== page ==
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Infect   Listen
adjective
Infect  adj.  Infected. Cf. Enfect. (Obs.)






Collaborative International Dictionary of English 0.48








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"Infect" Quotes from Famous Books



... the villagers as they entered. Question after question was put to her without ever eliciting an answer; kind words were useless—even threats proved equally inefficient: the lady still remained weeping by the corpse, and still said nothing. Gradually her inexorable silence began to infect the visitors to the cottage. For a few moments nothing was heard in the room but the dash of the waterfall hard by, and the singing of birds in the surrounding wood. Bitterly as the lady was weeping, it was now first observed ...
— Rambles Beyond Railways; - or, Notes in Cornwall taken A-foot • Wilkie Collins

... quickly across the room at the figure in the depths of the arm-chair. She sat motionless, her head bent over her book, but Pixie was one of those intensely alive little creatures who seem to infect their very surroundings with vitality. It seemed to Sylvia that the pages fluttered in agitated fashion, the bow of ribbon holding back her hair seemed of a sudden to stand out at attention, the knotted ends looked like two alert, curious ears at ...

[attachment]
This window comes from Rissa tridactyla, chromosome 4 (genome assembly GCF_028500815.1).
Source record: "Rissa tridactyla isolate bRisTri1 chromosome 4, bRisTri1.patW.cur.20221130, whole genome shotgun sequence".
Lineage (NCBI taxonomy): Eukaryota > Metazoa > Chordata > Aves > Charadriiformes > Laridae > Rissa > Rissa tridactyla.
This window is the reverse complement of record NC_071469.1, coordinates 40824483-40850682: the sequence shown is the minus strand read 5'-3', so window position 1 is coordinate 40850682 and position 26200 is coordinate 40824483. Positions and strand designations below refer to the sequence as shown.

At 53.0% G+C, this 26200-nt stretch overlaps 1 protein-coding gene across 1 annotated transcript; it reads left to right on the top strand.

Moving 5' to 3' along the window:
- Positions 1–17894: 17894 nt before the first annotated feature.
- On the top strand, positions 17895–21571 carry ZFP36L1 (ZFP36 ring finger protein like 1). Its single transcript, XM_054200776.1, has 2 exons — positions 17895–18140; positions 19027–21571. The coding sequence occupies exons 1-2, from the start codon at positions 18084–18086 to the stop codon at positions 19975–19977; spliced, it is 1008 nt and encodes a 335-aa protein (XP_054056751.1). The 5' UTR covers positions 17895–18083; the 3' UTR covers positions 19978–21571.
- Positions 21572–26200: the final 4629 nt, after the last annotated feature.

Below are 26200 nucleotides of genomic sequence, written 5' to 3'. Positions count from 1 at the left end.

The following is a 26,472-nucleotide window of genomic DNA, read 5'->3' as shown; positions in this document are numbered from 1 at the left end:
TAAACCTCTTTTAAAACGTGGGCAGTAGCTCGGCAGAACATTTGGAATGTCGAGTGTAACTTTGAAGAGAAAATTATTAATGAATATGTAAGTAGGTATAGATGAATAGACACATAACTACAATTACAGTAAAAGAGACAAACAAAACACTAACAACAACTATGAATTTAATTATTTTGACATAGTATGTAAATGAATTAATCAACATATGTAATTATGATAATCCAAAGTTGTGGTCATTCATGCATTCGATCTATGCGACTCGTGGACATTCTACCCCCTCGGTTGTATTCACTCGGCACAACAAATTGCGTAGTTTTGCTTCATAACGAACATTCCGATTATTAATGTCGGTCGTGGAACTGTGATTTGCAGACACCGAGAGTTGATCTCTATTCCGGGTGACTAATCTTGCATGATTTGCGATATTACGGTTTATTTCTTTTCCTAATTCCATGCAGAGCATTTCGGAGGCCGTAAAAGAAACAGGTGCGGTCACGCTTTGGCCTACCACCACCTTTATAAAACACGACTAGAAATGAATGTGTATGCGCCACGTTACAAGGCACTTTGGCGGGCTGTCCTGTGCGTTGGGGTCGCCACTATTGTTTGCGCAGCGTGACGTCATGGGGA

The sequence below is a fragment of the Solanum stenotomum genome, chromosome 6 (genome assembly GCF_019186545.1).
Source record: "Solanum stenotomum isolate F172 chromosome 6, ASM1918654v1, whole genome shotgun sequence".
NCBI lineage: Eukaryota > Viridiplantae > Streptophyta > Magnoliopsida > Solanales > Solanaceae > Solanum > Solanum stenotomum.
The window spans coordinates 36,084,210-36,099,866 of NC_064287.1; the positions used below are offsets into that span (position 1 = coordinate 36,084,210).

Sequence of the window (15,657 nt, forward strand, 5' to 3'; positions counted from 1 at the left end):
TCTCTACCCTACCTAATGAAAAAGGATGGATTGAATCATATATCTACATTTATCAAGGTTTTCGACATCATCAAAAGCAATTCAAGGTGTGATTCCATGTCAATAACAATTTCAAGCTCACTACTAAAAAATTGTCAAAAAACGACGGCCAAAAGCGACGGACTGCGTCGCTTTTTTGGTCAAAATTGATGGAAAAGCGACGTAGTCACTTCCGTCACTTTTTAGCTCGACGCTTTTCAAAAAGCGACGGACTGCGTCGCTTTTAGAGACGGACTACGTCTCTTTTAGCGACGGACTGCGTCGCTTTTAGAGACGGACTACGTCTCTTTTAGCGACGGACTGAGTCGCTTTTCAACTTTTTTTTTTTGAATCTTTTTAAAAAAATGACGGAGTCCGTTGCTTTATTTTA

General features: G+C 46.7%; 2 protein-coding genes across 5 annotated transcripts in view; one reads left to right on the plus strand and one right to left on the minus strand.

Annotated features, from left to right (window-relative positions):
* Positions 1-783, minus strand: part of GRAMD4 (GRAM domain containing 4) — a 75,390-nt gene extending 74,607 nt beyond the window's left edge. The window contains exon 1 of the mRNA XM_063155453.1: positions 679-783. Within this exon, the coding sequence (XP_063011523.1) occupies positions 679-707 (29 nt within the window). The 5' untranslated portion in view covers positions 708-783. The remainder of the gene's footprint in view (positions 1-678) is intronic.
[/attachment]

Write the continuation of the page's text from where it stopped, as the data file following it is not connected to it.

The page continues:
— More about Pixie • Mrs. George de Horne Vaizey

... with various modifications up to the current practice of churching. They show that in the opinion of primitive peoples "a woman at and after childbirth is pervaded by a certain dangerous influence which can infect anything and anybody she touches; so that in the interests of the community it becomes necessary to seclude her from society for a while, until the virulence of the infection has passed away, when, after submitting to certain rites of purification, ...
— Religion & Sex - Studies in the Pathology of Religious Development • Chapman Cohen

... whatever," he said, "to attempt to discipline the peasantry, or reduce them to any thing like habits of military obedience. Were the effort to be made, it would prove a total failure; for they would either grow disgusted with the restraint, and desert altogether, or so infect the other troops with their own habits of disorder, that the whole force would become a mere rabble. Arm them well, let them have plenty of ammunition, and free liberty to use it in their own way and their own time, and we should soon see that they ...
— Harper's New Monthly Magazine, Vol. 2, No. 8, January, 1851 • Various